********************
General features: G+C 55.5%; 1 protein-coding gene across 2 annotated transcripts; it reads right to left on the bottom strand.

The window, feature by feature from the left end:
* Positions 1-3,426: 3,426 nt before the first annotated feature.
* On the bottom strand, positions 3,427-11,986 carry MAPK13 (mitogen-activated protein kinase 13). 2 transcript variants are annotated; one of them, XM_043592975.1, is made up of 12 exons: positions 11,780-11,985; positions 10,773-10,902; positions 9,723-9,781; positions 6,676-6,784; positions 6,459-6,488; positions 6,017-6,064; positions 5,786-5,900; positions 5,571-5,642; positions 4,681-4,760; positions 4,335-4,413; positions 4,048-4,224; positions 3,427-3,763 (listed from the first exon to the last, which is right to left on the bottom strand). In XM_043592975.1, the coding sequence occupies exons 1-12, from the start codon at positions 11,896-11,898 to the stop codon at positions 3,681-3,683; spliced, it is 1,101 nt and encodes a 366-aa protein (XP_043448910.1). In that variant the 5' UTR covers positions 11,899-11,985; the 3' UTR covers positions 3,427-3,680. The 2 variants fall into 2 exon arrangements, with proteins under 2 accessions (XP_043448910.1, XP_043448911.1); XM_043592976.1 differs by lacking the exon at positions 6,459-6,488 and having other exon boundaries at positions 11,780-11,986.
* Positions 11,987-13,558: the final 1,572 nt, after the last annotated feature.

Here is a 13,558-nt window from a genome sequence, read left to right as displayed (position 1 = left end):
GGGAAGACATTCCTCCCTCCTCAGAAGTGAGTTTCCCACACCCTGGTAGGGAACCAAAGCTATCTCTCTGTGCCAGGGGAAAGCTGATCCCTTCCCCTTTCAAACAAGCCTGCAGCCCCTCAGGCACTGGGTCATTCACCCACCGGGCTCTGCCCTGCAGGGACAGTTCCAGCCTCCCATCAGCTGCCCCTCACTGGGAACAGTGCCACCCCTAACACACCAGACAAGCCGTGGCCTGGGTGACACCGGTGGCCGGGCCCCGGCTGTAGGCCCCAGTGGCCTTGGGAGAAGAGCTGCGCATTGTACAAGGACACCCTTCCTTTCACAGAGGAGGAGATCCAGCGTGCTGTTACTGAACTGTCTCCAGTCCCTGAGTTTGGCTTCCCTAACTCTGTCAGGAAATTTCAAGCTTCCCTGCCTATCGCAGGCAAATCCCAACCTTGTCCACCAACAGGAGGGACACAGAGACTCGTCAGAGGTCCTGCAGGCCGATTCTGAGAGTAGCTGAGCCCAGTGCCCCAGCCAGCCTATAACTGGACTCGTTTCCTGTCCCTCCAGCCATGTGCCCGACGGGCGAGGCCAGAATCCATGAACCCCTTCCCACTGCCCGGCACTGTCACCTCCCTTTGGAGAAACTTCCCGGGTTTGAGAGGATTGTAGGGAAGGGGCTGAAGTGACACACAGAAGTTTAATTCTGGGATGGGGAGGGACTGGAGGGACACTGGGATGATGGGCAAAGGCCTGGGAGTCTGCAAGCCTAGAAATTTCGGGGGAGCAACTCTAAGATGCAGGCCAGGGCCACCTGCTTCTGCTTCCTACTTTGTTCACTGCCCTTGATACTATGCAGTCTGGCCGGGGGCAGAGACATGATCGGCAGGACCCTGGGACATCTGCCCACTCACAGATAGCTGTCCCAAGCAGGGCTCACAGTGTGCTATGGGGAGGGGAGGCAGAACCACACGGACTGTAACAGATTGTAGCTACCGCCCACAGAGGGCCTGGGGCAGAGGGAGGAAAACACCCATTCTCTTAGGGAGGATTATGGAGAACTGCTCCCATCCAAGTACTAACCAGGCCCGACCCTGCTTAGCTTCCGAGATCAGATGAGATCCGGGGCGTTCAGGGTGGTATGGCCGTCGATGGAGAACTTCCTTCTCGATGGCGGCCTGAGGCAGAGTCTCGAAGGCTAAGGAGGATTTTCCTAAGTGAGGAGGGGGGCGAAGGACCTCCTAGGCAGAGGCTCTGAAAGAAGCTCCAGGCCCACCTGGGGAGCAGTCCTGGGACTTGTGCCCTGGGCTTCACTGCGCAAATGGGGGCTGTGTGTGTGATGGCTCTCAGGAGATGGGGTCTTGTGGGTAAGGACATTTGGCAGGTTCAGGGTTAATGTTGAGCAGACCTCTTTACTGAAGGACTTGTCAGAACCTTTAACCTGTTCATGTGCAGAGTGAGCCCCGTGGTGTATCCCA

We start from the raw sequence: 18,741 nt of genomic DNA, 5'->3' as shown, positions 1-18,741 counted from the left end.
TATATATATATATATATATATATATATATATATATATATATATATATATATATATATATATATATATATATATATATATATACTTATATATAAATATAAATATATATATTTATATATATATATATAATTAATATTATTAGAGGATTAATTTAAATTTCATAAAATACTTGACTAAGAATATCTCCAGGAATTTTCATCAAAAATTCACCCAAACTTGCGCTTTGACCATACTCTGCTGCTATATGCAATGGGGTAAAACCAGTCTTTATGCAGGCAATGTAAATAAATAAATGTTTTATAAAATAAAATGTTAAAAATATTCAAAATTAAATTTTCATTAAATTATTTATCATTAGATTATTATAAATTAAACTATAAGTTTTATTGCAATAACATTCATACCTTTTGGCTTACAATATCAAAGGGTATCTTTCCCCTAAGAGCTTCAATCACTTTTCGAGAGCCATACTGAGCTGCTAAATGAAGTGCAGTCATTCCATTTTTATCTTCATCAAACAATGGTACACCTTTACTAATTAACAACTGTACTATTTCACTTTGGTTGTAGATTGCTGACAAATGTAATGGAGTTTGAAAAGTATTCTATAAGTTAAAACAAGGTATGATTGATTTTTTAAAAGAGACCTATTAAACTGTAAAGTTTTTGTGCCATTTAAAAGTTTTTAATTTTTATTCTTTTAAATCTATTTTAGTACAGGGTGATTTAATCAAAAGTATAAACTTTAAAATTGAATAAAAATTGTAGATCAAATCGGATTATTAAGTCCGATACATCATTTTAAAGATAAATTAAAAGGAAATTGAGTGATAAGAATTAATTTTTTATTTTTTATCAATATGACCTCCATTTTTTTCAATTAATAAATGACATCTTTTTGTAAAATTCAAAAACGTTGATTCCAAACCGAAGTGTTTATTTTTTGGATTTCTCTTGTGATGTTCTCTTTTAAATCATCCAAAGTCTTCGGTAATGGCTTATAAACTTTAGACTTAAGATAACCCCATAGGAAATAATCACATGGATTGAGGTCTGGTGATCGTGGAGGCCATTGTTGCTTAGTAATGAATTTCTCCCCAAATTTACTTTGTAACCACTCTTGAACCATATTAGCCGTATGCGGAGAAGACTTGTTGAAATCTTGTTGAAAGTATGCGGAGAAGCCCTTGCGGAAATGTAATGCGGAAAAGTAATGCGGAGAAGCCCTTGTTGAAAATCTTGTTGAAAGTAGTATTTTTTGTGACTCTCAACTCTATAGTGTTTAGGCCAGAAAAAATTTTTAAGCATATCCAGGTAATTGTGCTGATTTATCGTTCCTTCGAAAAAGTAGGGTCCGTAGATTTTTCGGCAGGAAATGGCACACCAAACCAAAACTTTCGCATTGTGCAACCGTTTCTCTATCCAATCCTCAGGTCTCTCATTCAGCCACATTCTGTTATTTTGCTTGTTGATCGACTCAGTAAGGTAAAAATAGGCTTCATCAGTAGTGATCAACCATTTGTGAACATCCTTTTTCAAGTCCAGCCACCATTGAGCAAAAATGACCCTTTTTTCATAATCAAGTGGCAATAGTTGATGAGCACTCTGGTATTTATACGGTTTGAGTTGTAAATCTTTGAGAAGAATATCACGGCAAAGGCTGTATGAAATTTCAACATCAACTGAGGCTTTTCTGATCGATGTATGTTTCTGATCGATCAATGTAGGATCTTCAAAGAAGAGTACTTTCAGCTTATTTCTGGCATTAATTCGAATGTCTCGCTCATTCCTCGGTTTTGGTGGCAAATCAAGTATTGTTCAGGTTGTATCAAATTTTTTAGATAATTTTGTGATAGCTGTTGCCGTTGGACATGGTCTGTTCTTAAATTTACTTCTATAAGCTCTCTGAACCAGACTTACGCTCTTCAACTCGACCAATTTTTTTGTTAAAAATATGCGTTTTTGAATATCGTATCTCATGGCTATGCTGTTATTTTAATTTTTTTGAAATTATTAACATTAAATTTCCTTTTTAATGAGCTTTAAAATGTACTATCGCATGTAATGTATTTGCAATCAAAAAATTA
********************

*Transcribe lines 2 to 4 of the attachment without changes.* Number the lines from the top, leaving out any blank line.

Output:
The window, feature by feature from the left end:
* Positions 1-3,426: 3,426 nt before the first annotated feature.
* On the bottom strand, positions 3,427-11,986 carry MAPK13 (mitogen-activated protein kinase 13). 2 transcript variants are annotated; one of them, XM_043592975.1, is made up of 12 exons: positions 11,780-11,985; positions 10,773-10,902; positions 9,723-9,781; positions 6,676-6,784; positions 6,459-6,488; positions 6,017-6,064; positions 5,786-5,900; positions 5,571-5,642; positions 4,681-4,760; positions 4,335-4,413; positions 4,048-4,224; positions 3,427-3,763 (listed from the first exon to the last, which is right to left on the bottom strand). In XM_043592975.1, the coding sequence occupies exons 1-12, from the start codon at positions 11,896-11,898 to the stop codon at positions 3,681-3,683; spliced, it is 1,101 nt and encodes a 366-aa protein (XP_043448910.1). In that variant the 5' UTR covers positions 11,899-11,985; the 3' UTR covers positions 3,427-3,680. The 2 variants fall into 2 exon arrangements, with proteins under 2 accessions (XP_043448910.1, XP_043448911.1); XM_043592976.1 differs by lacking the exon at positions 6,459-6,488 and having other exon boundaries at positions 11,780-11,986.